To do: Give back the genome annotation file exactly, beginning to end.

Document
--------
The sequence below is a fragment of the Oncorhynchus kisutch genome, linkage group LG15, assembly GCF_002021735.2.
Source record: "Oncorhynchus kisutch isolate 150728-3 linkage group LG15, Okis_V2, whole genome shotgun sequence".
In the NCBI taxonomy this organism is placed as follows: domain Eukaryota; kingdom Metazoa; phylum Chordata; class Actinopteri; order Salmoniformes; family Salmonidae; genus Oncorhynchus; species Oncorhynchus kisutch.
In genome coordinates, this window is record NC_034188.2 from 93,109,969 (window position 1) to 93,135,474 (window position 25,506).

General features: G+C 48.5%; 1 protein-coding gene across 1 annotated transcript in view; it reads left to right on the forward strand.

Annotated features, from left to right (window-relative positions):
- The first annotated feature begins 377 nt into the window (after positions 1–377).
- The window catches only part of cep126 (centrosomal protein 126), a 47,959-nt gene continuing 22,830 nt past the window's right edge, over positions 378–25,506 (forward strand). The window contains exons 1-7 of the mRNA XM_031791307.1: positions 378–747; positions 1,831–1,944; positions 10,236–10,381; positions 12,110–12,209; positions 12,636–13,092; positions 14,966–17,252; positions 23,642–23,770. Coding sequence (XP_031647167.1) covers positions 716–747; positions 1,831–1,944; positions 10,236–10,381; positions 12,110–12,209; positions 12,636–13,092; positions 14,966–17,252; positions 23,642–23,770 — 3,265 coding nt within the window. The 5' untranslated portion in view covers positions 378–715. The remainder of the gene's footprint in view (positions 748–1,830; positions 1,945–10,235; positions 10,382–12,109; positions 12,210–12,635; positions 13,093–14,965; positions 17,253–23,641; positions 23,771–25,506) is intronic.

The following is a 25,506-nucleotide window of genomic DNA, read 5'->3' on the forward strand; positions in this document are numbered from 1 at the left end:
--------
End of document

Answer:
The sequence below is a fragment of the Oncorhynchus kisutch genome, linkage group LG15, assembly GCF_002021735.2.
Source record: "Oncorhynchus kisutch isolate 150728-3 linkage group LG15, Okis_V2, whole genome shotgun sequence".
In the NCBI taxonomy this organism is placed as follows: domain Eukaryota; kingdom Metazoa; phylum Chordata; class Actinopteri; order Salmoniformes; family Salmonidae; genus Oncorhynchus; species Oncorhynchus kisutch.
In genome coordinates, this window is record NC_034188.2 from 93,109,969 (window position 1) to 93,135,474 (window position 25,506).

General features: G+C 48.5%; 1 protein-coding gene across 1 annotated transcript in view; it reads left to right on the forward strand.

Annotated features, from left to right (window-relative positions):
- The first annotated feature begins 377 nt into the window (after positions 1–377).
- The window catches only part of cep126 (centrosomal protein 126), a 47,959-nt gene continuing 22,830 nt past the window's right edge, over positions 378–25,506 (forward strand). The window contains exons 1-7 of the mRNA XM_031791307.1: positions 378–747; positions 1,831–1,944; positions 10,236–10,381; positions 12,110–12,209; positions 12,636–13,092; positions 14,966–17,252; positions 23,642–23,770. Coding sequence (XP_031647167.1) covers positions 716–747; positions 1,831–1,944; positions 10,236–10,381; positions 12,110–12,209; positions 12,636–13,092; positions 14,966–17,252; positions 23,642–23,770 — 3,265 coding nt within the window. The 5' untranslated portion in view covers positions 378–715. The remainder of the gene's footprint in view (positions 748–1,830; positions 1,945–10,235; positions 10,382–12,109; positions 12,210–12,635; positions 13,093–14,965; positions 17,253–23,641; positions 23,771–25,506) is intronic.

The following is a 25,506-nucleotide window of genomic DNA, read 5'->3' on the forward strand; positions in this document are numbered from 1 at the left end: